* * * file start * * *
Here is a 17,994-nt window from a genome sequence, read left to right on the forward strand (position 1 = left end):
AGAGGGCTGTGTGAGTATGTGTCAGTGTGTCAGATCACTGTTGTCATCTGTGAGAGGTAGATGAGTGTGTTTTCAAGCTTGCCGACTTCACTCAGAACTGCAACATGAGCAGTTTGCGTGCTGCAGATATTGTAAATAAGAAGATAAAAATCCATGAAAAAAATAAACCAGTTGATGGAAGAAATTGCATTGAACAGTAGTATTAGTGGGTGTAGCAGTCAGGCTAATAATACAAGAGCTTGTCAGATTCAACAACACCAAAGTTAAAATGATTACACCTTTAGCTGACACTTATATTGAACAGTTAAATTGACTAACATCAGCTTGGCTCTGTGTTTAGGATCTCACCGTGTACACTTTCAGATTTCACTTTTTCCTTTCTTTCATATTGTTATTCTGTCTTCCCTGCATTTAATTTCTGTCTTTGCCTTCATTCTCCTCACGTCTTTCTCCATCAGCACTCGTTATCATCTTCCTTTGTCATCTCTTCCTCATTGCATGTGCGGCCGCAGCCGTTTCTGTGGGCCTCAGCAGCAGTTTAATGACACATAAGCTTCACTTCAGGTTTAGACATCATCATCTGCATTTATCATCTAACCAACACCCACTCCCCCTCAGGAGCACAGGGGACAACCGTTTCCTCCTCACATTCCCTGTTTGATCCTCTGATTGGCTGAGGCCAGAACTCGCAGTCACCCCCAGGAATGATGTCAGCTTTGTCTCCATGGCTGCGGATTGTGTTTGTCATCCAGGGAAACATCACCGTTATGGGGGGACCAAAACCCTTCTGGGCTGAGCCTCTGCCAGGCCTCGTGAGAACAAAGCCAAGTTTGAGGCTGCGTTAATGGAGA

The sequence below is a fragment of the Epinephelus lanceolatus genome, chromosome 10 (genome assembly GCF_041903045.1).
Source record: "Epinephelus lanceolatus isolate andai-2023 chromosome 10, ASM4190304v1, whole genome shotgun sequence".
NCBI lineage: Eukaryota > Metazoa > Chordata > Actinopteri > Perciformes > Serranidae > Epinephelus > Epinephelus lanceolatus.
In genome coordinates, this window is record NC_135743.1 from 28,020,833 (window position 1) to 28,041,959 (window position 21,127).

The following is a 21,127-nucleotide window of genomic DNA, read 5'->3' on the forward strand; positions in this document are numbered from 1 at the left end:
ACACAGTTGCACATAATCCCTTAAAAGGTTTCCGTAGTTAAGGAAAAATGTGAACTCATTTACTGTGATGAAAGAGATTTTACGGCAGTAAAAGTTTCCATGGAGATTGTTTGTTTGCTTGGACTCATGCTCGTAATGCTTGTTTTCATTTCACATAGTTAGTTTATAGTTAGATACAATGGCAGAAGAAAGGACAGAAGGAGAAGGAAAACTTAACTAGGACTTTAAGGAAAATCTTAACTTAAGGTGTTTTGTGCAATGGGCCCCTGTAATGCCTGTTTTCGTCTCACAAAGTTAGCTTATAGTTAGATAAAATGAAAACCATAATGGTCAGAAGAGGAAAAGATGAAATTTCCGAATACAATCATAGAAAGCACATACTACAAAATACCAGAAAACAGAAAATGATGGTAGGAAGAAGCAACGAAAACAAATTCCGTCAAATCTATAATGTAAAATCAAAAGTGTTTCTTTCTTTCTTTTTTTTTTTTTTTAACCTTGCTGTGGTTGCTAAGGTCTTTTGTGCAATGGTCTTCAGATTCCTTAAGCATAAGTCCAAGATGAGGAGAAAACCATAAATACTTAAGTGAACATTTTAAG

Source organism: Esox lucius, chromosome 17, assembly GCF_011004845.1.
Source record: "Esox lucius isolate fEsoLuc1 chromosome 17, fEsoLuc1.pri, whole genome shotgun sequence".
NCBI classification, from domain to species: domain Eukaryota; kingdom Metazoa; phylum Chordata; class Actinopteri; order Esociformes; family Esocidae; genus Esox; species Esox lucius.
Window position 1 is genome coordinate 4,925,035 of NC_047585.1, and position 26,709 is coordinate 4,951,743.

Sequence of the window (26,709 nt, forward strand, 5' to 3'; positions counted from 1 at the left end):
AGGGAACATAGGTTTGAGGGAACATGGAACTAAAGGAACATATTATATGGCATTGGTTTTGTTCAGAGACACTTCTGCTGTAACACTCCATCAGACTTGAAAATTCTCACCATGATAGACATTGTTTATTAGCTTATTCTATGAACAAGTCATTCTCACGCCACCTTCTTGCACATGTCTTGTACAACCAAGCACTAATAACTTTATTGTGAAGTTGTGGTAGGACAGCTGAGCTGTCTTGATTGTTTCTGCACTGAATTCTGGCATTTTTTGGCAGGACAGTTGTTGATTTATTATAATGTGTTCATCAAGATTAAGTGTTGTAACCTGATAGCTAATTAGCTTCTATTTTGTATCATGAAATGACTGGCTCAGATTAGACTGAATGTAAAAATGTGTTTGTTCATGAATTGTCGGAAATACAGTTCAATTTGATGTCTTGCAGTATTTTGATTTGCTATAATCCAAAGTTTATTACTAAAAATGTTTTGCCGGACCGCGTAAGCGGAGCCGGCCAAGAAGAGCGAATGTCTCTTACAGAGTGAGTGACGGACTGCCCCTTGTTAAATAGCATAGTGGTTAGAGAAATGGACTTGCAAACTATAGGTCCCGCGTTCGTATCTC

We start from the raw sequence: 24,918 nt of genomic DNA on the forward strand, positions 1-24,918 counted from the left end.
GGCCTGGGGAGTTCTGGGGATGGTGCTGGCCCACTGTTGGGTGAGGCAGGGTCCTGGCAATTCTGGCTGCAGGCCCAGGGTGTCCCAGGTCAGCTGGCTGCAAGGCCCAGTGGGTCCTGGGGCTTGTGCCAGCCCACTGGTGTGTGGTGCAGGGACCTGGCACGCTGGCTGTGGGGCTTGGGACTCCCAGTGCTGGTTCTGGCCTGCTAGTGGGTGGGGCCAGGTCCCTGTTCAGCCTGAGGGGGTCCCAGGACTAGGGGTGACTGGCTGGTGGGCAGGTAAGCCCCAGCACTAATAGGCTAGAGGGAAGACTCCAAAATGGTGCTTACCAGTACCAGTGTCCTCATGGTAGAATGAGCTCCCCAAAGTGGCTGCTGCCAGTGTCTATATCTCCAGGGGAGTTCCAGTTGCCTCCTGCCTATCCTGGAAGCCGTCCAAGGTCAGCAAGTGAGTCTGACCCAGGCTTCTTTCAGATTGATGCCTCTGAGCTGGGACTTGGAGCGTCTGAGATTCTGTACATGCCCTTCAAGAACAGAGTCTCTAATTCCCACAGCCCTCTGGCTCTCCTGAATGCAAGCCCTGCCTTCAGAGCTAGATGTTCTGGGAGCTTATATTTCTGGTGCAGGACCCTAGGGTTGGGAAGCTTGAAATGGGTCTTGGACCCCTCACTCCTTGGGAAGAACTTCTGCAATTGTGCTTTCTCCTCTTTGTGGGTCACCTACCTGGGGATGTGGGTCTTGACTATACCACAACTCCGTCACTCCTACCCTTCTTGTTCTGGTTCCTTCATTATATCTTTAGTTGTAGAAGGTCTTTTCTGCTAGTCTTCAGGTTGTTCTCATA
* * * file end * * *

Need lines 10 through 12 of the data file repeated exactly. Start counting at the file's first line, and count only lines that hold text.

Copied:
Source record: "Esox lucius isolate fEsoLuc1 chromosome 17, fEsoLuc1.pri, whole genome shotgun sequence".
NCBI classification, from domain to species: domain Eukaryota; kingdom Metazoa; phylum Chordata; class Actinopteri; order Esociformes; family Esocidae; genus Esox; species Esox lucius.
Window position 1 is genome coordinate 4,925,035 of NC_047585.1, and position 26,709 is coordinate 4,951,743.